Family has always played a role in ALIAS TV show!

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Family has always played a role in ALIAS, and while it would be inaccurate to describe it as a family drama, doing so wouldn't be too far of a stretch. The complex relationship between Sydney and her father has always been a major component of the show, but family matters multiplied to embrace nearly every character in the show. The beautiful Argentinean actress Mía Maestro joined the cast as Nadia Santos, supposedly the daughter of Arvin Sloane and Sydney's mother and hence Sydney's half sister. (MAJOR SPOILER WARNING: I say "supposedly" because in the season finale Jack Bristow tells Irina Derevko that Nadia is a remarkably woman, and Irina affectionately replies, "I wonder where she got that from." To the attentive viewer it obviously implied that Irina, at least, thought that Jack and not Sloane was the father.) Nadia also spends time getting to know her father Sloane, while developing a relationship with Eric Weiss. Meanwhile, Sydney and Vaughan repair their relationship after the travails of Season Three. The "family matters" feel of the show was perhaps best epitomized by the end of the next-to-last episode of the season, where Jack, Irina, Vaughan, Nadia, and finally Sydney all parachute from an airplane in Russia.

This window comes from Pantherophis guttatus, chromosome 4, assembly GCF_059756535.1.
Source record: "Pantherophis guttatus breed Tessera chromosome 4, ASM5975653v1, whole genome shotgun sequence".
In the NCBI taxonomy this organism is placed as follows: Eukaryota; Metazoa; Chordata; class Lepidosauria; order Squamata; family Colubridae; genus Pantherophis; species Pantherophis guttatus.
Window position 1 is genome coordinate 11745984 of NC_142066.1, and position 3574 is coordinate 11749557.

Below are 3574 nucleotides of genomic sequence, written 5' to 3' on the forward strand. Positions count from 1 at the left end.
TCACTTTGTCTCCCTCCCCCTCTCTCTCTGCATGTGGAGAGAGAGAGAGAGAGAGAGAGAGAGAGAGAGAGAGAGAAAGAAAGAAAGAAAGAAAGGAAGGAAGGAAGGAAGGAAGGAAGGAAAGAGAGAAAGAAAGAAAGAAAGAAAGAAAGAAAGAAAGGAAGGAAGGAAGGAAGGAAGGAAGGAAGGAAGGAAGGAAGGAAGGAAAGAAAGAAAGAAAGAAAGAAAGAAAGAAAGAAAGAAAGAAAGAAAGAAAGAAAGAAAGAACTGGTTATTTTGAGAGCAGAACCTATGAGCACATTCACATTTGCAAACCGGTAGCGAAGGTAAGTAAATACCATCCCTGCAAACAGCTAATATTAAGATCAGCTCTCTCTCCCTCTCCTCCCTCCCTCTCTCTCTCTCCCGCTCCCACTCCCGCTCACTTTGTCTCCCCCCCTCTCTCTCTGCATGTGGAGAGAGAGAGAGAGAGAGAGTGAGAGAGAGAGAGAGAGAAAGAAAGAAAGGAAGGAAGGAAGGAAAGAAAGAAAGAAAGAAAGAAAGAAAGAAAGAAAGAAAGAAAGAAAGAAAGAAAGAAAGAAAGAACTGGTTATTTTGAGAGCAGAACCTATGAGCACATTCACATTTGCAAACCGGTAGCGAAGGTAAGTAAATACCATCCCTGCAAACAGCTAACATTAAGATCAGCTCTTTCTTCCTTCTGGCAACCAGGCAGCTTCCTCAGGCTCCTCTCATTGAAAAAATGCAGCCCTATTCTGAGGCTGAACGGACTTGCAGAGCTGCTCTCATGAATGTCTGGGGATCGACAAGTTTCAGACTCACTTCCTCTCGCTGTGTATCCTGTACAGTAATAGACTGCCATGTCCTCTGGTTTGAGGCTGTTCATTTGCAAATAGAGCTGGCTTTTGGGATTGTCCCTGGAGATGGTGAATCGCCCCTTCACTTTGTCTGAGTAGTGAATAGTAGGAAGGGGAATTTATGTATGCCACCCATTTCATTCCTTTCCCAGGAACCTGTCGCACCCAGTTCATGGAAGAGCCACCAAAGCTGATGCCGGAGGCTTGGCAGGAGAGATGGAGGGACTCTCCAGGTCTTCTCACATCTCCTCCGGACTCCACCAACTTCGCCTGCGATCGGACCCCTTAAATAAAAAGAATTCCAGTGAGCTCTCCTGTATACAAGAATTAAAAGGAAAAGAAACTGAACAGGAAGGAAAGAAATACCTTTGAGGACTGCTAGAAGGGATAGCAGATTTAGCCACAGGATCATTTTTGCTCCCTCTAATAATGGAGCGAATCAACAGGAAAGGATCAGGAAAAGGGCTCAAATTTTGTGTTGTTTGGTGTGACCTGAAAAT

From the first episode ALIAS has stood out for its superb cast and consistently brilliant acting. Before I continue I want to emphasize that ALIAS remains one of my favorite shows, and I was delighted when I heard that it had been renewed for a fifth season. This is clearly not an inexpensive show to produce, with its large and talented cast, impressive array of guest stars, and extravagant sets and special effects. But thankfully the powers-that-be at ABC gave the green light for a fifth season. I would, however, like to make two minor and one major criticism of the show. If I get my wish for Christmas, it will be for the makers of the show to resolve the main problem in the show. First, the two minor complaints. One concerns the final seconds of the season. One of the most hallowed rules of good writing is that if you are going to bring about a major plot change, it needs to have been foreshadowed earlier in the narrative. Sudden and dramatic shifts can not only feel tacked on and inconsistent, but can leave the viewer feeling deceived. This is how I felt when in the closing seconds of the season Vaughan revealed to Sydney that it was no accident that she had been sent to him in the first episode of the series and that his name was not Michael Vaughan. This simply was not credible, and in going back and watching several key episodes from the past, I cannot find that there has been even the slightest hint that Vaughan was playing a double game. So, it truly did feel "tacked on." My second criticism is that the Rambaldi prediction of Season One, namely, that someone who looked like Sydney would be involved in the fate of her sister in some pivotal event, was a thunderous dud. Unless, of course, the season finale was not the foretold event. But it is part of a larger problem: for four seasons we have seen an ongoing involvement in the legacy of Rambaldi, but the payoff has been rather slight. Despite random attempts, the Rambaldi elements of the show too frequently feel like they have merely been inserted, without being fully integrated.

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